(Continued from “The Stateside Spirit III” on 25 January 2019)
Tennessee whiskey is, in a nutshell, a regional style of Bourbon whiskey. Tennessee whiskey is subject to all the criteria and requirements essential to Bourbon whiskey, plus the idiosyncratic Lincoln County Process, which applies to all but one distillery. This apart, the only other noticeable difference between Tennessee whiskey and Bourbon whiskey is that the former tends to have a lower percentage of rye in its mash bill, hence even smoother than the latter.
Pioneered by Jack Daniel’s at a time when the Lincoln County was indeed its home, the namesake Lincoln County Process sees new make spirit being filtered through – indeed steeped in – more than 10 feet of sugar maple charcoal prior to barrel maturation. This not only removes impurities from the new make spirit, making it smoother, but also imparts the sugar maple’s distinctive flavour on the new make spirit, making it sweeter.
Despite the ubiquity of Jack Daniel’s, which outsells any other American whiskey, Tennessee whiskey is very much a niche variant of Bourbon whiskey, rather than a realm unto itself in the mould Speyside v Highland. The Great State of Tennessee is roughly as large as its northern neighbour, the Great Commonwealth of Kentucky, but almost 50% more populous. Tennessee has no shortage of forests, providing a seemingly inexhaustible source of wood, which is then made into barrels and charcoal.
Due to historical reasons, Tennessee has significantly fewer distilleries than Kentucky. Years before the Prohibition, the temperance movement had already driven out most distilleries from Tennessee; post-
Prohibition, Tennessee’s whiskey industry seems to have recovered much less than its counterpart in Kentucky, and a number of statewide prohibition laws even survived the nationwide Prohibition. For many decades, only three – Coffee, Lincoln and Moore – out of Tennessee’s 95 counties legally remained “wet”, meaning that the vast majority of counties went “dry”.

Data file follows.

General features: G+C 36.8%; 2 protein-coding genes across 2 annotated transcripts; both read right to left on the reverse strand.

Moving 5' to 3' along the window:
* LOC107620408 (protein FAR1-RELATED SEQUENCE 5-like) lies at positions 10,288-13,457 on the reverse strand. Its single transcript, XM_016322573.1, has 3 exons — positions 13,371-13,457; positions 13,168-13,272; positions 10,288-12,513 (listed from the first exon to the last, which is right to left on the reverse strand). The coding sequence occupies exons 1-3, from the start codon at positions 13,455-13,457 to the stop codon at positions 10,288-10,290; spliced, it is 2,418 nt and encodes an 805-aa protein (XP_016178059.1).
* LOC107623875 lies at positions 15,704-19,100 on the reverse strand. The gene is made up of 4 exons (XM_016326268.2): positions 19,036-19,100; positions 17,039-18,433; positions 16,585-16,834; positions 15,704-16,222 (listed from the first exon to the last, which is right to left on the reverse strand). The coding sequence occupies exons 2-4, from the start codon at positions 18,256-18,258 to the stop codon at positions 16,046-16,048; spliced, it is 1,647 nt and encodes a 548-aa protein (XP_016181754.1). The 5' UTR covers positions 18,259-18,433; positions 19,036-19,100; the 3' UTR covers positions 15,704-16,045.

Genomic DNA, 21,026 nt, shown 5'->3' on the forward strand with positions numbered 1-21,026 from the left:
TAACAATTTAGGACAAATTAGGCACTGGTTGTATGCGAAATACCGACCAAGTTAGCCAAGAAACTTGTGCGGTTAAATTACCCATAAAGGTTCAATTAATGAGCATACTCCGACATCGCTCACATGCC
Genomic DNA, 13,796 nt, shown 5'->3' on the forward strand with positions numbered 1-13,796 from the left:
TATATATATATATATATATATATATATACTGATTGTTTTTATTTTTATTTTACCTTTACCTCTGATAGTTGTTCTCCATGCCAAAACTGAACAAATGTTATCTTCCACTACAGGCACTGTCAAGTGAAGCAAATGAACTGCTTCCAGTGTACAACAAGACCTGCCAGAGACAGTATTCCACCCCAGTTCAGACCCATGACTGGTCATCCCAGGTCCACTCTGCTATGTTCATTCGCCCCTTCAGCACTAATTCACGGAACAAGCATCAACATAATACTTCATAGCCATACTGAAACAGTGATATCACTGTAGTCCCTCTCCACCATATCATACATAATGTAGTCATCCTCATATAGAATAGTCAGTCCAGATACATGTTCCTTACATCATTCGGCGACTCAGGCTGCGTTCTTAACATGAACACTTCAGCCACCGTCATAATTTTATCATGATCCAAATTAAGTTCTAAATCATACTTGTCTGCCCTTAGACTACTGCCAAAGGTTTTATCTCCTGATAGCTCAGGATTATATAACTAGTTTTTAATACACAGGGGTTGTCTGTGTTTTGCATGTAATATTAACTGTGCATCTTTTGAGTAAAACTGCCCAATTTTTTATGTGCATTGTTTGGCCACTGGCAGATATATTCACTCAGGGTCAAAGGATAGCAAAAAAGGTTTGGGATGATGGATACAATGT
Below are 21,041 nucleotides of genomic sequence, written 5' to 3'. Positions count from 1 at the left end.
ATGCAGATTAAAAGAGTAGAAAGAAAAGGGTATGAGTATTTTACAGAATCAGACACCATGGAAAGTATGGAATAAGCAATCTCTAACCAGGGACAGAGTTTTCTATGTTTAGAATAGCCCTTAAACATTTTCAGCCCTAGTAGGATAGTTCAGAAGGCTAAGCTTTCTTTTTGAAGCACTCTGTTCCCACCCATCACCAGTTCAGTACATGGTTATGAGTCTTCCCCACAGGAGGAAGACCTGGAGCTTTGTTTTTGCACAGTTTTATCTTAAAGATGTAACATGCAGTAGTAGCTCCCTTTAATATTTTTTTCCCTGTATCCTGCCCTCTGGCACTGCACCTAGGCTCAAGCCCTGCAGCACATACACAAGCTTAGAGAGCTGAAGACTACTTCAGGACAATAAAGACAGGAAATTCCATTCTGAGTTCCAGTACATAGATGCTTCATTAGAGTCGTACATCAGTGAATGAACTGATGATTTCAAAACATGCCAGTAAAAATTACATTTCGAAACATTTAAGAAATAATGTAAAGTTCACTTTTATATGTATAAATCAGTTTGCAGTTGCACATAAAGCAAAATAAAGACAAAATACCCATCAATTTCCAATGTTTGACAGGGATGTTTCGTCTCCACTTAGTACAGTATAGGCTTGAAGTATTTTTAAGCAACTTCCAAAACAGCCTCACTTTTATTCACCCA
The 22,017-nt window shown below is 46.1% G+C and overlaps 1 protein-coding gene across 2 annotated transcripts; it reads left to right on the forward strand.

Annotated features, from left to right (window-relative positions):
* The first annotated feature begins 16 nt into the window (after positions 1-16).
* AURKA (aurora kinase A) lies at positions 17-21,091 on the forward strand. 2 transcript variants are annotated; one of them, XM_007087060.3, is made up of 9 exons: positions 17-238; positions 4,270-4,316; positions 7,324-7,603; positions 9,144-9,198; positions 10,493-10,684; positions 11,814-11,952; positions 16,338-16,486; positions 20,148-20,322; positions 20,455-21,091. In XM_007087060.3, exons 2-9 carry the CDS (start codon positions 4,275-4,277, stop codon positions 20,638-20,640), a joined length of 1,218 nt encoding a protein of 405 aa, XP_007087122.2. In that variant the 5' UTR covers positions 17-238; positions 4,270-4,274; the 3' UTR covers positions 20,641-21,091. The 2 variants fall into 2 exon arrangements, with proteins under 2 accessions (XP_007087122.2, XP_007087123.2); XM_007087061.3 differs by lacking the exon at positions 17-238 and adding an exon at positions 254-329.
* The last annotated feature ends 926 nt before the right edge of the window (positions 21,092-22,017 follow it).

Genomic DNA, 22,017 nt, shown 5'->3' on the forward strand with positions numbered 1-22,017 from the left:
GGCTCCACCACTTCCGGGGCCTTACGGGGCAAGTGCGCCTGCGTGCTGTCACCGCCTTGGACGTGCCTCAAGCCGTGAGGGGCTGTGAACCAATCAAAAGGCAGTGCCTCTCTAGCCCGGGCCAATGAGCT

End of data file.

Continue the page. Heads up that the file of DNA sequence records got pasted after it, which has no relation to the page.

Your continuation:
It was not until 2009 that 41 counties had their “dry” ban removed, thereby kick-starting a 21st century renaissance of Tennessee whiskey, with various independent distilleries popping up across the state. In a good way, Tennessee whiskey is as American in taste as it gets: it is as affable as country music, and as easy-going as a Hollywood comedy.
To summarise this mini-series, there are a few counterintuitive facts about American whiskeys:
Kentucky and Tennessee are the key whiskey-producing states, but they are not the first to produce whiskey in America;
The status of corn in American whiskey is equivalent to that of malted barley in scotch whisky, but the earliest American whiskeys were not made from corn;
Despite its name, Bourbon County produces very little Bourbon whiskey, which can be produced outside of Kentucky, whereas whether Tennessee whiskey can be produced outside of the state is subject to debate;
Benjamin Prichard’s is the only distillery in Lincoln County, and yet it is the only Tennessee whiskey which can opt out of the Lincoln County Process.
To be continued one day…
Matured in charred virgin white oak barrels and mellowed by maple charcoal, this is the archetypal Tennessee whiskey. Rich mahogany with shimmering vermillion reflex, the pungent nose offers raisin, crushed leaves, corn syrup and woodsmoke. With a smooth mouthfeel, the lively palate delivers plum kernel, white pepper, chocolate orange and burnt sugar. Medium-full bodied at 40%, the sweet entry carries onto a smoky mid-palate, leading to a gutsy finish.
Matured in charred virgin white oak barrels and double mellowed by maple charcoal, this is a refined version of the forthright Old No. 7. Luminous amber with bright copper reflex, the aromatic nose presents aniseed, banana split, meringue and caramel. With a silky mouthfeel, the rounded palate furnishes liquorice, maple biscuit, apricot tart and caffè macchiato. Medium-full bodied at 40%, the suave entry continues through a spicy mid-palate, leading to a satisfying finish.
Matured in charred virgin white oak barrels, finished in maple barrels and double-mellowed by maple charcoal, this is Tennessee’s – indeed America’s – answer to sherried Speysiders. Saturated golden with shimmering jonquil reflex, the exuberant nose radiates dried figs, macadamia, banana pudding and marzipan. With a buttery mouthfeel, the luxuriant palate oozes golden raisins, almond, maple cake and fudge. Full-bodied at 40%, the irresistible entry persists through an ingratiating mid-palate, leading to a moreish finish.
Jacky I.F. Cheong is a legal professional by day and columnist by night. Having spent his formative years in Britain, France, and Germany, he regularly writes about wine, fine arts, classical music, and politics in several languages